with Annabel Jackson
A wine magazine in France recently ran a piece about the holy grail of burgundy - the vines of Domaine Romanee Conti (DRC). The story related how, years ago, a young New Zealander was working at this king (or queen?) of Burgundian wineries and sneakily took some cuttings from the vineyard. The cuttings were transported home where they were confiscated - but not destroyed. Rumour has it they were planted at Ata Rangi - a top producer of New Zealand pinot noir.
It is a nice story but one immediately dismissed by Jasper Morris, master of wine and burgundy buyer for Berry Bros & Rudd. 'At DRC, it is about 'where' - and that the vineyards are well looked after - rather than a magical clone,' he says with a laugh.
The irony of the story is that while winemakers in places such as Oregon and New Zealand struggle to make pinot noir a la Bourgogne, it has only been in the past 20 years that Burgundy itself has been managing this feat at a consistent level. It began in the early 1980s, when a few domaines started bottling their own wine rather than selling the grapes to a negotiant. The negotiants rethought their position and bought their own properties at the higher end. Owners began to taste each other's wines, thus ceasing to assume their family 'brew' was the way the wine was supposed to taste.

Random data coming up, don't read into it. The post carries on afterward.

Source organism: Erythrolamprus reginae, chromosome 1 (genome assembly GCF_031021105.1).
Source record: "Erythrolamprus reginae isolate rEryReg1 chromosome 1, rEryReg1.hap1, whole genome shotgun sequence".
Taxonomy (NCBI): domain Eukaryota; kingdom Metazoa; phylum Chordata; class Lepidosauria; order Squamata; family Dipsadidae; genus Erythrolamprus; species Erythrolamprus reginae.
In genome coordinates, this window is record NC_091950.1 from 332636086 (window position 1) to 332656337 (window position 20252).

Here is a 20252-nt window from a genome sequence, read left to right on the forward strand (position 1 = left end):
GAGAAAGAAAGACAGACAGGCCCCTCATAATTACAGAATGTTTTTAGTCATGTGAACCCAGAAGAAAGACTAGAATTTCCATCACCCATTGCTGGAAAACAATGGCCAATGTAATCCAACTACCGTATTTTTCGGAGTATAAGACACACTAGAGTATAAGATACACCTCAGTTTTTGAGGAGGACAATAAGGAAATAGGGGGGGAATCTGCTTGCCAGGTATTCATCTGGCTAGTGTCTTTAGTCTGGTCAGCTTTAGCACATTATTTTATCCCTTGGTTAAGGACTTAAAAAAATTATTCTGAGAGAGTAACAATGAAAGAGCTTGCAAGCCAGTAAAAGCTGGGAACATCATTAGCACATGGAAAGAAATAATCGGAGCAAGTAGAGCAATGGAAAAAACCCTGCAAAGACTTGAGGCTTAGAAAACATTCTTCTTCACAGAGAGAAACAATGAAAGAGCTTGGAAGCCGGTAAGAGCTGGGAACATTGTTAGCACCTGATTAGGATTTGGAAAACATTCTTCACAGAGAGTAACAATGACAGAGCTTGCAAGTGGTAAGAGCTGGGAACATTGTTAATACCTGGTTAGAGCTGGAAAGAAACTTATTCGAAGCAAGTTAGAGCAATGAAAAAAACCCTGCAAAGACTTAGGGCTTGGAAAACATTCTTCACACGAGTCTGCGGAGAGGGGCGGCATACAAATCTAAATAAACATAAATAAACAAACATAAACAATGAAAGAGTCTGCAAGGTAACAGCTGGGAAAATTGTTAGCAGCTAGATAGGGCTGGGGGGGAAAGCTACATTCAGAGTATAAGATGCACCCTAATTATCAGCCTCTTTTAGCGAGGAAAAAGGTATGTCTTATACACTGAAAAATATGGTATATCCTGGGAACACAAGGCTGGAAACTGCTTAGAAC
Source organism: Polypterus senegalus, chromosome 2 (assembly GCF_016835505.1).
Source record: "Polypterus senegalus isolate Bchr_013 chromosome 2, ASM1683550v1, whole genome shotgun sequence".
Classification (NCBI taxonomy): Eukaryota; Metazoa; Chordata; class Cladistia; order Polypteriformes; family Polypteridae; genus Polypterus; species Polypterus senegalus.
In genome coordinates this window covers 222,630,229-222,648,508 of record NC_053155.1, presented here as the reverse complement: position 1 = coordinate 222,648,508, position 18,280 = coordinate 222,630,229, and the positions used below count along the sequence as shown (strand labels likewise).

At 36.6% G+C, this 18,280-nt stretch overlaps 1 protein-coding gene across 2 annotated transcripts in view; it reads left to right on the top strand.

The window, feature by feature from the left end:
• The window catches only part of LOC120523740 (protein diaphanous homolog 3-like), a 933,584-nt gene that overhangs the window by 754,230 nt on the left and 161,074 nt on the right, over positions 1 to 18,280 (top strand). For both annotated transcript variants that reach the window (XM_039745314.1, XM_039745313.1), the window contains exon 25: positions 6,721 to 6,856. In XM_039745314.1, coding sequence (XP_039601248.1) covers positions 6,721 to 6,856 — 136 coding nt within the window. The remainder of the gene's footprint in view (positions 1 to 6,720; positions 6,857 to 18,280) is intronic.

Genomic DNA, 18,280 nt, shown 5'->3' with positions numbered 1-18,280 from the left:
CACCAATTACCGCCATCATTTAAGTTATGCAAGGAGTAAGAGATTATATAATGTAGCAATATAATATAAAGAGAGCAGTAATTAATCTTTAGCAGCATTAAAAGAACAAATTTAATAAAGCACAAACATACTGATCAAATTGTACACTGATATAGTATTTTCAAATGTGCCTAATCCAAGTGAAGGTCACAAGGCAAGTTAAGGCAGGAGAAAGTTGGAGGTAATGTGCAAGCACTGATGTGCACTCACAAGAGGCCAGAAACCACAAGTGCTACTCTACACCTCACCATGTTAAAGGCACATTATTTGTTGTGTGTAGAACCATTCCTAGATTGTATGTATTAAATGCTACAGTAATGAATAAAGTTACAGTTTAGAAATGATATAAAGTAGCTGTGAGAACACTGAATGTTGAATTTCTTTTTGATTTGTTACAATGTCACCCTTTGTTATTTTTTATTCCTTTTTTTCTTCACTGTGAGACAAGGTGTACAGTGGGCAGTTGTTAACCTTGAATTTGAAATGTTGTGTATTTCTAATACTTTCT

But critically, at least for the consumer, the minefield that had been burgundy (the joke used to be that burgundy was twice as expensive as bordeaux because you had to buy two bottles to get one that was drinkable) blasted into the 90s with the phenomenal 1990 vintage and out with the excellent 1999 - with only the 1994 to disappoint in between.
Yet the region remains more of an enigma than Bordeaux, mainly to do with its fragmentation. However lauded the premier and grand cru system here may be, there are 38 grand crus and more than 500 premier crus - and most have multiple ownerships.
The other issue is the nature of pinot noir, and while this so-called 'heartbreak' grape is increasingly well nurtured there, outside Burgundy it may not be the case. Because of its thin skin, colour does not come easily. 'You can't force colour through aggressive extraction,' says Morris. His perception is that in the New World, pinot is allowed to achieve maximum - as opposed to optimal - ripeness and skins can suffer sunburn. To achieve a deeper colour, skins are pumped over or punched down - but so hard they bruise, heightening tannins. Further, if temperatures are raised at the end of fermentation, the wine turns coarse.
At its best, red burgundy is about fragrance, persistence of flavour and finesse, not immediate mid-palate weight and tannins. To borrow from Shakespeare, it is an 'iron fist in a velvet glove'. Invest in some DRC if you want to know what that feels like.